Bush ve­toes war dead­line; lead­ers will start over on bill

The Washington Times Weekly - - National - By Jon Ward and S.A. Miller

Pres­i­dent Bush on May 1 re­jected Demo­cratic plans to pull U.S. troops out of Iraq, ve­to­ing an emer­gency spend­ing bill that in­cluded a time­line to be­gin with­draw­ing forces as soon as July.

“It makes no sense to tell the en­emy when you plan to start with­draw­ing,” Mr. Bush said in a na­tion­ally tele­vised speech mo­ments af­ter ve­to­ing the bill. “All the ter­ror­ists would have to do is mark their cal­en­dars and gather their strength and be­gin plot­ting how to over­throw the gov­ern­ment and take con­trol of the coun­try of Iraq.”

The $124 bil­lion bill now heads back to Congress, where Democrats lack the votes to over­ride the pres­i­dent’s veto.

Mr. Bush met at the White House with con­gres­sional lead­ers from both par­ties on May 2 to talk about the way for­ward on his fund­ing re­quest.

“I’m con­fi­dent that with good will on both sides, we can agree on a bill that gets our troops the money and flex­i­bil­ity they need as soon as pos­si­ble,” the pres­i­dent said.

Demo­cratic lead­ers re­sponded to the veto with a short press con­fer­ence of their own, sig­nal­ing that they would not stop press­ing Mr. Bush to pull troops out of Iraq.

“If the pres­i­dent thinks by ve­to­ing this bill, he will stop us from work­ing to change the di­rec­tion of the war in Iraq, he is mis­taken,” said Se­nate Ma­jor­ity Leader Harry Reid, Ne­vada Demo­crat.

Un­der the leg­is­la­tion that passed both cham­bers of Congress in near party-line votes, the troop with­drawal would have started July 1 if the Iraqi gov­ern­ment did not meet cer­tain pol­icy bench­marks, but no later than Oct. 1.

The pres­i­dent, us­ing a pen given to him by the fa­ther of a U.S. Marine killed in Iraq, signed the sec­ond veto of his ad­min­is­tra­tion just min­utes af­ter re­turn­ing from a day trip to Florida, where he met with mil­i­tary com­man­ders, and just hours af­ter re­ceiv­ing the bill from Demo­cratic con­gres­sional lead­ers. The veto also came on the fourth an­niver­sary of the fa­mous “Mis­sion Ac­com­plished” speech that Mr. Bush gave aboard the air­craft car­rier USS Abra­ham Lin­coln in which he de­clared that ma­jor com­bat op­er­a­tions had ended in Iraq.

Ne­go­ti­a­tions can be­gin anew on a bill to fund the wars in Iraq and Afghanistan un­til Sept. 30, the end of the fis­cal year. The Pen­tagon is al­ready raid­ing other mil­i­tary ac­counts to pay for com­bat op­er­a­tions un­til July.

“The need to act is ur­gent,” Mr. Bush said.

But House Speaker Nancy Pelosi said Democrats do not plan to keep fund­ing the war with­out putting pres­sure on the Iraqi gov­ern­ment to take con­trol of se­cu­rity.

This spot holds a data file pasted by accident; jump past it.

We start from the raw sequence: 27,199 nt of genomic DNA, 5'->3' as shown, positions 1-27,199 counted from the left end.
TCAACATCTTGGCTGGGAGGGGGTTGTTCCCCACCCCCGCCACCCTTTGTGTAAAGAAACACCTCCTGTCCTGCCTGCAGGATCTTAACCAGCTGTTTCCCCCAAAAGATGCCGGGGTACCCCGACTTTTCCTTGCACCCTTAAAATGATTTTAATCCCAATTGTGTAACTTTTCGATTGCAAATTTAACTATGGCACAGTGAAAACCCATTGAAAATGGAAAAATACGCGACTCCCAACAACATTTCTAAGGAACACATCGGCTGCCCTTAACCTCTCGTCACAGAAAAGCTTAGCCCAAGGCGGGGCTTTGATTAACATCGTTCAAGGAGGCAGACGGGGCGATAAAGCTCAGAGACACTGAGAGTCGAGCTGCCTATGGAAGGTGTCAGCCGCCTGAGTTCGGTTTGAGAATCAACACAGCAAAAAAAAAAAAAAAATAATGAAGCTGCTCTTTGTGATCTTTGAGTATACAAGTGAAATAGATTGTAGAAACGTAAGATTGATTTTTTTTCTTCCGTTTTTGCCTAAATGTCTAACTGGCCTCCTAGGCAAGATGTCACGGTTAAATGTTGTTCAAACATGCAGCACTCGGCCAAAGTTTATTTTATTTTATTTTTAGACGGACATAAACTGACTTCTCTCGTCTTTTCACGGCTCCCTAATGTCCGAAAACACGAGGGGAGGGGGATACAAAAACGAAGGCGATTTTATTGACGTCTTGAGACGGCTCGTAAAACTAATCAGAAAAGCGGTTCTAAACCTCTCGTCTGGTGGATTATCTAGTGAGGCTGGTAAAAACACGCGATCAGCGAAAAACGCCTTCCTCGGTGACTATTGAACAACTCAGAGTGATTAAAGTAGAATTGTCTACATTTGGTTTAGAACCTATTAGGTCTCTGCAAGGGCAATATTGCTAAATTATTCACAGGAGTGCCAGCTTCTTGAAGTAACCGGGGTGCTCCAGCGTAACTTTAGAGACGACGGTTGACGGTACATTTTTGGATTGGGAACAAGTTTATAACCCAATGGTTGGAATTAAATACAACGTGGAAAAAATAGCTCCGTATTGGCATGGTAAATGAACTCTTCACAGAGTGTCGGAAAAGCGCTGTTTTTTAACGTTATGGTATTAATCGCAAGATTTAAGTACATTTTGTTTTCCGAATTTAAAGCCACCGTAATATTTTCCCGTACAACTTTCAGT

“The pres­i­dent wants a blank check. The Congress is not go­ing to give it to him,” said Mrs. Pelosi, Cal­i­for­nia Demo­crat.

How­ever, top Democrats have sig­naled that they are slowly back­ing down from the veto stand­off with Mr. Bush. Se­nior Demo­cratic aides to Mrs. Pelosi pri­vately ac­knowl­edged that even­tu­ally, the “money will get to the troops with­out timeta­bles.”

But on May 1, Democrats rev­eled in their show­down with the pres­i­dent and in the tim­ing of his veto.

De­spite pass­ing the bill five days ear­lier, Mr. Reid and Mrs. Pelosi waited to send the leg­is­la­tion to the pres­i­dent un­til May 1, the fourth an­niver­sary of his speech on the air­craft car­rier.

Mr. Bush’s crit­ics say the speech is em­blem­atic of the mis­guided war ef­fort.

More than a dozen House Democrats lined up for morn­ing floor speeches mark­ing the an­niver­sary with calls for Mr. Bush to sign the pull­out bill.

“On the fourth an­niver­sary of ‘Mis­sion Ac­com­plished,’ the pres­i­dent is faced with a choice: Ei­ther lis­ten to the will of the Amer­i­can peo­ple [. . . ] or con­tinue to send our brave men and women into harm’s way to po­lice a re­li­gious civil war,” said Rep. Tim Ma­honey, Florida Demo­crat.

The White House coun­tered that the speech was meant to an­nounce the end of ma­jor com­bat op­er­a­tions in Iraq and the end of the car­rier’s tour of duty, not the end of the war.

White House spokes­woman Dana Perino de­nounced the Democrats’ tim­ing.

“It is a trumped-up po­lit­i­cal stunt that is the height of cyn­i­cism, and it’s very dis­turb­ing to think that they pos­si­bly held up this money for the troops and the troops’ fam­i­lies [. . . ] to try some PR stunt on this day,” Mrs. Perino said.

Mrs. Pelosi said that the tim­ing of the sign­ing cer­e­mony was co­in­ci­den­tal and that the bill’s sign­ing was de­layed a day be­cause of the April 30 funeral in Los An­ge­les for Rep. Juanita Mil­len­der-McDon­ald, Cal­i­for­nia Demo­crat.

Be­hind the scenes, Mr. Reid has been court­ing Repub­li­can sup­port for com­pro­mise war-fund­ing leg­is­la­tion and say­ing Democrats can use other bills to con­front Mr. Bush on Iraq.

Repub­li­can lead­ers in both cham­bers said their cau­cus could ac­cept bench­marks for progress in Iraq with­out the as­so­ci­ated troop-with­drawal dead­lines.

Getty Images

On to Round 2: As promised, Pres­i­dent Bush sent the emer­gency war-fund­ing bill back to Congress, say­ing that time­lines would aid the in­sur­gency. “It makes no sense to tell the en­emy when you plan to start with­draw­ing.”

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